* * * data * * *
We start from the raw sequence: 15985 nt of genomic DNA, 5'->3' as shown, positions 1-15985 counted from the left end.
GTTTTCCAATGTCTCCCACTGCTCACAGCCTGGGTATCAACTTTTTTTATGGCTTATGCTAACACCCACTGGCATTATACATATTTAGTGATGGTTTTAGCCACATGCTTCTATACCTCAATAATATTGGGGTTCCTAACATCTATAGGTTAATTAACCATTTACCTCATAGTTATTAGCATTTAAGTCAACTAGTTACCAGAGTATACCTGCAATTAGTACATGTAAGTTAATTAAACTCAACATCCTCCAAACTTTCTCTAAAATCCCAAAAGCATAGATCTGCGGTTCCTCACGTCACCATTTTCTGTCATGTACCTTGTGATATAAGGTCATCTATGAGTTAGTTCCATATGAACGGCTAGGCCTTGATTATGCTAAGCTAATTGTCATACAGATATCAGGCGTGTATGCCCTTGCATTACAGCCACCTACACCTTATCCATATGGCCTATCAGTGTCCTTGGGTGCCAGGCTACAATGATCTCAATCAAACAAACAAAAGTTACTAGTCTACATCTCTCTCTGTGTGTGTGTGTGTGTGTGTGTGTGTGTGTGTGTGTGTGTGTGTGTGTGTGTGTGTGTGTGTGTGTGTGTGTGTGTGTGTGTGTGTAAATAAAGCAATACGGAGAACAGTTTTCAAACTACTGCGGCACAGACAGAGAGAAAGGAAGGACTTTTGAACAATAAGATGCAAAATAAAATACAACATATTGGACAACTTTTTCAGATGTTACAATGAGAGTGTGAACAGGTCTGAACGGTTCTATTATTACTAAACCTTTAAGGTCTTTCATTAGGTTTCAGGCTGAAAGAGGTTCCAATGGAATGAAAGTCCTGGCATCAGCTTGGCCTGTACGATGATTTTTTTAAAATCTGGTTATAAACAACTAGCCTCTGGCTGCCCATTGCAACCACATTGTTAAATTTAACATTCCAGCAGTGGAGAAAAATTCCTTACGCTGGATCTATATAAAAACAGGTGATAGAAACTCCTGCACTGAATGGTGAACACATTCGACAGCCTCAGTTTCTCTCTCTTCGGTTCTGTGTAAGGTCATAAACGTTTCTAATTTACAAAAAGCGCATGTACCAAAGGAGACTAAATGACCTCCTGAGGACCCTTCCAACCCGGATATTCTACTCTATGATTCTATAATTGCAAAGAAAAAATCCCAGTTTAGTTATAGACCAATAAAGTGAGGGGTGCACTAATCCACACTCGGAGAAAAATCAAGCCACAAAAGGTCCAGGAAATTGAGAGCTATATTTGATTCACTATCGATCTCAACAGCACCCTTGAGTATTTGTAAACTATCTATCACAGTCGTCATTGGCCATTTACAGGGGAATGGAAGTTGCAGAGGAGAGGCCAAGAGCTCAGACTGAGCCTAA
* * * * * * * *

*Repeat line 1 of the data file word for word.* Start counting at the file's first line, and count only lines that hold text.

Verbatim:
We start from the raw sequence: 15985 nt of genomic DNA, 5'->3' as shown, positions 1-15985 counted from the left end.